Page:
As Governor Chris Christie promised to do so months ago, he vetoed New Jersey’s gay marriage bill that passed the Congress on Friday. Christie believes that New Jersey voters should have the option to decide weather or not gay marriage should be allowed. However a ballot referendum or a congressional override does not seem likely in the future.
According to USA Today, Christie stated that “I am adhering to what I’ve said since this bill was first introduced — an issue of this magnitude and importance, which requires a constitutional amendment, should be left to the people of New Jersey to decide.”
“I continue to encourage the Legislature to trust the people of New Jersey and seek their input by allowing our citizens to vote on a question that represents a profoundly significant societal change. This is the only path to amend our State Constitution and the best way to resolve the issue of same-sex marriage in our state.”
Democrats in the State Senate and House are disappointed by Christie’s actions but not at all surprised.
Reed Gusciora, one of two openly gay state politicians said on Christie’s veto, “It’s unfortunate that the governor would let his own personal ideology infringe on the rights of thousands of New Jerseyans. For all those who oppose marriage equality, their lives would have been completely unchanged by this bill, but for same-sex couples, their lives would have been radically transformed. Unfortunately, the governor couldn’t see past his own personal ambitions to honor this truth.”
However, Senate President Steve Sweeny was far more critical and to the point, “He had a chance to do the right thing, and failed miserably,” said Sweeny.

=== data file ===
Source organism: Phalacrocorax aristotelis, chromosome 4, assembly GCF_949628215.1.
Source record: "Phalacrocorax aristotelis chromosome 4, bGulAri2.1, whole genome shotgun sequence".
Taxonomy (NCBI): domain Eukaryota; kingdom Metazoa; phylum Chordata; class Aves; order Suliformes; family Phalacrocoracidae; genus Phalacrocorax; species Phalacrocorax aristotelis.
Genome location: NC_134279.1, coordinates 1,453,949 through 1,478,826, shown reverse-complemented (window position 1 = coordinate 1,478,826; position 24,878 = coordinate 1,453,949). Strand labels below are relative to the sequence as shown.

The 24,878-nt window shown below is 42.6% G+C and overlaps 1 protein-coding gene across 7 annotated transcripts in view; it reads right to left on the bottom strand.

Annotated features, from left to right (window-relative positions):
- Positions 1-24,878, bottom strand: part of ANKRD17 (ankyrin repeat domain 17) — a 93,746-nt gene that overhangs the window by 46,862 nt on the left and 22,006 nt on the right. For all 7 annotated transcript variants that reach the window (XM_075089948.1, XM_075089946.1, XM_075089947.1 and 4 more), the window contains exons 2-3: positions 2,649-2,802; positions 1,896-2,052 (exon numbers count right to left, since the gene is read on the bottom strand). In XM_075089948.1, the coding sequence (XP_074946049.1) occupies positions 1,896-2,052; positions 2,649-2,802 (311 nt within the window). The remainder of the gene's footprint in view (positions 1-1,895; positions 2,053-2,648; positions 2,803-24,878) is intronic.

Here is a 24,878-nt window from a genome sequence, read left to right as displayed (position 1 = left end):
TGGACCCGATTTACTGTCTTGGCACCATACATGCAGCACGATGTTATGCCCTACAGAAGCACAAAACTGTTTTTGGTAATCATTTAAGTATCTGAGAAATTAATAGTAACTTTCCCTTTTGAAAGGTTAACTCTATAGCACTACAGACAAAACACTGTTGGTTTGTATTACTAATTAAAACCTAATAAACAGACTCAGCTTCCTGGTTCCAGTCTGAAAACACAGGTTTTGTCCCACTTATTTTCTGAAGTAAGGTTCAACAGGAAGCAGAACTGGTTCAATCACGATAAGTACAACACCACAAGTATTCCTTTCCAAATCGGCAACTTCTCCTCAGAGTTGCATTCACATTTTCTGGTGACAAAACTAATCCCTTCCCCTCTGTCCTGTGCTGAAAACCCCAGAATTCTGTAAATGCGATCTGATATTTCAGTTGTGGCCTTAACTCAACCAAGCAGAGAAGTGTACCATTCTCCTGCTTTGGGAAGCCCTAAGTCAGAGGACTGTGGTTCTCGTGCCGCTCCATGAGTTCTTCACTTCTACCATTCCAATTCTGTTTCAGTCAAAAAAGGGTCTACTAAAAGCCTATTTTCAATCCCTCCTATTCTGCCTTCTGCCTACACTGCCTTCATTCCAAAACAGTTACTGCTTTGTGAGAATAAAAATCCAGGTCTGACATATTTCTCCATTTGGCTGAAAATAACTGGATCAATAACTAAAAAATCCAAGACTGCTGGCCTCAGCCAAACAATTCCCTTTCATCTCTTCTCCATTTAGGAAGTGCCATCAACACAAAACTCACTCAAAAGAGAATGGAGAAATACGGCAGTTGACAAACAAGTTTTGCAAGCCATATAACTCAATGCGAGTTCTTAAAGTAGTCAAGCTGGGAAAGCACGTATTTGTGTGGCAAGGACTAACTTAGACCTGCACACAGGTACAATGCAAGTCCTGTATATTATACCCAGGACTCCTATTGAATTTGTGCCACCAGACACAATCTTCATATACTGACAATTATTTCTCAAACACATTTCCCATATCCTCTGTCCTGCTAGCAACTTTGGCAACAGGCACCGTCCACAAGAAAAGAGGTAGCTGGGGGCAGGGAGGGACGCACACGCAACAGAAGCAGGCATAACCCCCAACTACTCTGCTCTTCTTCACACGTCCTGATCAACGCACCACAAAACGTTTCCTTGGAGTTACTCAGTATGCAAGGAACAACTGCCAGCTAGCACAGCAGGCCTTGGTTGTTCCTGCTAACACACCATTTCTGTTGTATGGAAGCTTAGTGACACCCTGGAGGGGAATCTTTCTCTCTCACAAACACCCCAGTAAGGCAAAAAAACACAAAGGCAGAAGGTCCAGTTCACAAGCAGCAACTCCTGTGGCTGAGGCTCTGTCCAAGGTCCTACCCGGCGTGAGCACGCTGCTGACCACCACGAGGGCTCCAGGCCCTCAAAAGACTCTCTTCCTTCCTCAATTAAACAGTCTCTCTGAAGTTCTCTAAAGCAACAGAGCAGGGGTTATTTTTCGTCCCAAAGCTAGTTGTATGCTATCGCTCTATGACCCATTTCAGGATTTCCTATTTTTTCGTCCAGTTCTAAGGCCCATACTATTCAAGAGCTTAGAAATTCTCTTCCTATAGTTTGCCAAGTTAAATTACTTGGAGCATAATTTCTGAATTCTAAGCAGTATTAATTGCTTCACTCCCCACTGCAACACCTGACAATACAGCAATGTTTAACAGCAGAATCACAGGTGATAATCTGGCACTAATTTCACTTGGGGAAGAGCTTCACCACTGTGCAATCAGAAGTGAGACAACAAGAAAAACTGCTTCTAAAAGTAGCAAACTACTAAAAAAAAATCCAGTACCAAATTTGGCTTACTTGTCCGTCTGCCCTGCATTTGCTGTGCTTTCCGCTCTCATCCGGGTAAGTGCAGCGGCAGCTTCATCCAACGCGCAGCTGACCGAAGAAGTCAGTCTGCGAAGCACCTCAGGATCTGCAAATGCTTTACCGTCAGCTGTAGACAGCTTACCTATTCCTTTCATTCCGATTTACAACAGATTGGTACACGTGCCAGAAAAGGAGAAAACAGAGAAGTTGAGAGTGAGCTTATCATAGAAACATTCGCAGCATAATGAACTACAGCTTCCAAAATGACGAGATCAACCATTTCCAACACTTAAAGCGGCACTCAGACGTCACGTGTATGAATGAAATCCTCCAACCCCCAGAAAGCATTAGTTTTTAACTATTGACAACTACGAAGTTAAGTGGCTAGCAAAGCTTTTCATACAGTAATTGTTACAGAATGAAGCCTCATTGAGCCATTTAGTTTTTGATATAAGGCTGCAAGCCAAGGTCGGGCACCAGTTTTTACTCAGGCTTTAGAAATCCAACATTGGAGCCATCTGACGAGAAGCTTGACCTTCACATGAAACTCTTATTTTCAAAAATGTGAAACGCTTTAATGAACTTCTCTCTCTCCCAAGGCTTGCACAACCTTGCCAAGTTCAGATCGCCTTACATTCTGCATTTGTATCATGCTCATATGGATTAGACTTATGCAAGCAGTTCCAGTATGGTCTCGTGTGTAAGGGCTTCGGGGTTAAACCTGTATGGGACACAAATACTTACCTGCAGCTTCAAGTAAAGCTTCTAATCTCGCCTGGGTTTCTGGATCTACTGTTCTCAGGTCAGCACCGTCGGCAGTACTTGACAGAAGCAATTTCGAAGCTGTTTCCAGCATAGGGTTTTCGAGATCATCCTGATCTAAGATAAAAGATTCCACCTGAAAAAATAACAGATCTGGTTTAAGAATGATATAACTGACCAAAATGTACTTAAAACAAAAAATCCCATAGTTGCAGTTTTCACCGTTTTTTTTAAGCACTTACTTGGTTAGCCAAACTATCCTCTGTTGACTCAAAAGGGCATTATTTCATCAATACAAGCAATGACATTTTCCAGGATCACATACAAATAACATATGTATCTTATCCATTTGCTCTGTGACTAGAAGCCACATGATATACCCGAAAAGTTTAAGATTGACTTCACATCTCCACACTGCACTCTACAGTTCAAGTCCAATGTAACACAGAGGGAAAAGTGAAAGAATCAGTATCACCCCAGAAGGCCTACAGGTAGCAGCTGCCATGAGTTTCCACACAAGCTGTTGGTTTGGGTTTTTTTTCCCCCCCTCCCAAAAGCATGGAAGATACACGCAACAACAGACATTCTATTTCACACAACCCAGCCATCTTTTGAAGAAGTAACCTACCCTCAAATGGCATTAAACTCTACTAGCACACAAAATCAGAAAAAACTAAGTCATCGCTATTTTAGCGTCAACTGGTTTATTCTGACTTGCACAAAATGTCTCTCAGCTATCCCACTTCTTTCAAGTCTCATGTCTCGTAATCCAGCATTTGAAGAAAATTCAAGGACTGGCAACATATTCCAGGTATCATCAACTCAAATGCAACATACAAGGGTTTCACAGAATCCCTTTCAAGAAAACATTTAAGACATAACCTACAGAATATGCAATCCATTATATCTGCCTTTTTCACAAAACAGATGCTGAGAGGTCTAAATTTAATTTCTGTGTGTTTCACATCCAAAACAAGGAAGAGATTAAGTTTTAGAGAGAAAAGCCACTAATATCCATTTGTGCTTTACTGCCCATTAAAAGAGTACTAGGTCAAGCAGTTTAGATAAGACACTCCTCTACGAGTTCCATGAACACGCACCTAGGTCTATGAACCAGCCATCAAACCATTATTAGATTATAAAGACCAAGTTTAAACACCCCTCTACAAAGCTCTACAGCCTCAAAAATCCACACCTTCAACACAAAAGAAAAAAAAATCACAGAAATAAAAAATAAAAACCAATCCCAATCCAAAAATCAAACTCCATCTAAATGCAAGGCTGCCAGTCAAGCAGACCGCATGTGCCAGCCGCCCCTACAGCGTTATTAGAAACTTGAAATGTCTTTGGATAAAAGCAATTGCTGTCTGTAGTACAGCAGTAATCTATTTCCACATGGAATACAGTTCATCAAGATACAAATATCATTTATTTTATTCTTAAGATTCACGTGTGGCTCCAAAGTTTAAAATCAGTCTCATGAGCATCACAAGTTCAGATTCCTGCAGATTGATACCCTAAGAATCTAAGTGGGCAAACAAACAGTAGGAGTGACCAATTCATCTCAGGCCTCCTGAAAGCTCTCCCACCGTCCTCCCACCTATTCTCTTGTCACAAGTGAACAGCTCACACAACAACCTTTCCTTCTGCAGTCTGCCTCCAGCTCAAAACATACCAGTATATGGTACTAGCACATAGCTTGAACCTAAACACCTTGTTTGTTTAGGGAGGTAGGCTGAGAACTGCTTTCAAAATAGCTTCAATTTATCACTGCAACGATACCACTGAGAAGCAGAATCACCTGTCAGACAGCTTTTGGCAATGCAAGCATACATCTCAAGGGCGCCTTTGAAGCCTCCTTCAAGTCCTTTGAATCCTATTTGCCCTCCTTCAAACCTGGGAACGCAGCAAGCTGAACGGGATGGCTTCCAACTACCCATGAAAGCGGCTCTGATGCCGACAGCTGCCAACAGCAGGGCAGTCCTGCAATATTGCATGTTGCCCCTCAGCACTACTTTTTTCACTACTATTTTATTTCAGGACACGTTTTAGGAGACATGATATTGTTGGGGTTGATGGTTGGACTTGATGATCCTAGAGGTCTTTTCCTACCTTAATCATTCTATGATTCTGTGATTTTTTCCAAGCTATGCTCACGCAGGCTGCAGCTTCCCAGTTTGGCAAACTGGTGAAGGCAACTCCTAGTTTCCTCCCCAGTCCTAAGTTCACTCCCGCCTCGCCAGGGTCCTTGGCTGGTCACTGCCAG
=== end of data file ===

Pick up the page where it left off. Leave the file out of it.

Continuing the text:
Many opponents of this bill claim that gay citizen’s civil liberties are being trampled on. However, supporters claim that the definition of marriage should not be constitutionally expanded on.
The bill did offer a religious op-out clause. This would allow any clergy member or religious organization to deny performing a marriage ceremony to gay couples.
Steve Goldstein President of Garden State Equality, the states largest gay rights group mused that, “he won’t veto the bill because he’s anti-gay. He’ll veto the bill because the 2016 South Carolina presidential primary electorate is anti-gay.”
This is a vital point consider when evaluating the gay movement in New Jersey. Republican big wigs from all over the country have urged Governor Christie to throw his name into the hat for the 2012 presidential election. However, he answered all the calls with claims that he is not ready, nor willing to do so yet. In 2016 though this may be a very different story, and approving a gay marriage bill would probably serve as political suicide.
Six states across the country have now legalized gay marriage including Washington D.C. This debate is far from over and will certainly cause political divisions in the coming years.